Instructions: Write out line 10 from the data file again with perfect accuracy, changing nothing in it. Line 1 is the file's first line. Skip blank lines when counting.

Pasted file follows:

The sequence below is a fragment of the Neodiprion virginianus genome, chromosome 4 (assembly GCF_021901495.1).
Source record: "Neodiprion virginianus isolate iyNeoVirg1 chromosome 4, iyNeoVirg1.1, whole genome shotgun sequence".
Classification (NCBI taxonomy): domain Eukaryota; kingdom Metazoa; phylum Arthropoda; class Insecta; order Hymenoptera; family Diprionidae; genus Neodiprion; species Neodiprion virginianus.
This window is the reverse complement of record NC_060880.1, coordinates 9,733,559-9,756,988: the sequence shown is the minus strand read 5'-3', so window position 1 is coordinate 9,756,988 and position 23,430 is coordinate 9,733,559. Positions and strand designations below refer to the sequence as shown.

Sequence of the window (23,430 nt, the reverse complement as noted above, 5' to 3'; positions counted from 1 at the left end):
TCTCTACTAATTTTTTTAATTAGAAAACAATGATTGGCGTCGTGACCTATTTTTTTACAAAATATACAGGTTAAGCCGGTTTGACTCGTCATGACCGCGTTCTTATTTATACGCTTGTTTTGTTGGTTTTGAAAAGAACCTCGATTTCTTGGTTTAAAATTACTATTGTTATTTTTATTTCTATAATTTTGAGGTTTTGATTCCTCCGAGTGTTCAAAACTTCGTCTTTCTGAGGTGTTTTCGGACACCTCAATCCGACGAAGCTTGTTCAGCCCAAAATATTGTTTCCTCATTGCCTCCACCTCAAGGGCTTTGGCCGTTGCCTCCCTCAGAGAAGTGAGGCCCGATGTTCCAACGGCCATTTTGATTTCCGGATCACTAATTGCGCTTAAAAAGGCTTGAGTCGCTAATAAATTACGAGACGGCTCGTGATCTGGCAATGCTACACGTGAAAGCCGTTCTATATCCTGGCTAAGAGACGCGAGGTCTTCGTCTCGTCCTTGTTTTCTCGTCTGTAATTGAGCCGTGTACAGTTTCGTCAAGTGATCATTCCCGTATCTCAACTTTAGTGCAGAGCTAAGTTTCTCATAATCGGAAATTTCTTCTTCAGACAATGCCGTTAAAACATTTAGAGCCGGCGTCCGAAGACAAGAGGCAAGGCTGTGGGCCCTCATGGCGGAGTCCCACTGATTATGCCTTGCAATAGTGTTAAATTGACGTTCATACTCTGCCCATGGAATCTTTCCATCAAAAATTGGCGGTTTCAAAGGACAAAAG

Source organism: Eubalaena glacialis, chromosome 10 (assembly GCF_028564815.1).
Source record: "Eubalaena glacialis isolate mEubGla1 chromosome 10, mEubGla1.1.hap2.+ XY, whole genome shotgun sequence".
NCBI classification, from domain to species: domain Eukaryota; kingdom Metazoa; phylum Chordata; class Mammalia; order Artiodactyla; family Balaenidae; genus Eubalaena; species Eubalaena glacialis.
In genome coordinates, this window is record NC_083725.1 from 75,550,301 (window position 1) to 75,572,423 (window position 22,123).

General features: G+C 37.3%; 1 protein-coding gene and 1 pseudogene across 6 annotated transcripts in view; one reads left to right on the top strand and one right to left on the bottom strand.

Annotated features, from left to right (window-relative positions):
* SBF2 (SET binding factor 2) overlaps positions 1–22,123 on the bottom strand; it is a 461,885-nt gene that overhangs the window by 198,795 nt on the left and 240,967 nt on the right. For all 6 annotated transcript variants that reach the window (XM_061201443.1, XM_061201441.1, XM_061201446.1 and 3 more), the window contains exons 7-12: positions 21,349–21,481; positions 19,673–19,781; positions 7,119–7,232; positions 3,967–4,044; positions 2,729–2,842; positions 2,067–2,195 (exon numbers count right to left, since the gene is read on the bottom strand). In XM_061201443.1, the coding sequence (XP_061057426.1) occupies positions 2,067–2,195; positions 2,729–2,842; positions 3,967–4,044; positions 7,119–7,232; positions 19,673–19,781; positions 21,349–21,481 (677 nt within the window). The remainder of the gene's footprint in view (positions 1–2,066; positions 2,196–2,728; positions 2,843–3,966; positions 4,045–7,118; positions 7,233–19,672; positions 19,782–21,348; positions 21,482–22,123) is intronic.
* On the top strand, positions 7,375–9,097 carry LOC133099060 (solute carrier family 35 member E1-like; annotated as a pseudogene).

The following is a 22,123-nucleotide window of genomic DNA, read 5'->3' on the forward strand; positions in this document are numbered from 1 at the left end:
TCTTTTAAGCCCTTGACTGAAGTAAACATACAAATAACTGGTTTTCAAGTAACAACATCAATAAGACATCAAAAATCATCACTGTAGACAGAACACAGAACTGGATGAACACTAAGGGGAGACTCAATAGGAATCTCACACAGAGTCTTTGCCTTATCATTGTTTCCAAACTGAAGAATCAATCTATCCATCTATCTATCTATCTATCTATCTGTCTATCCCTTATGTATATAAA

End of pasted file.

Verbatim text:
In genome coordinates, this window is record NC_083725.1 from 75,550,301 (window position 1) to 75,572,423 (window position 22,123).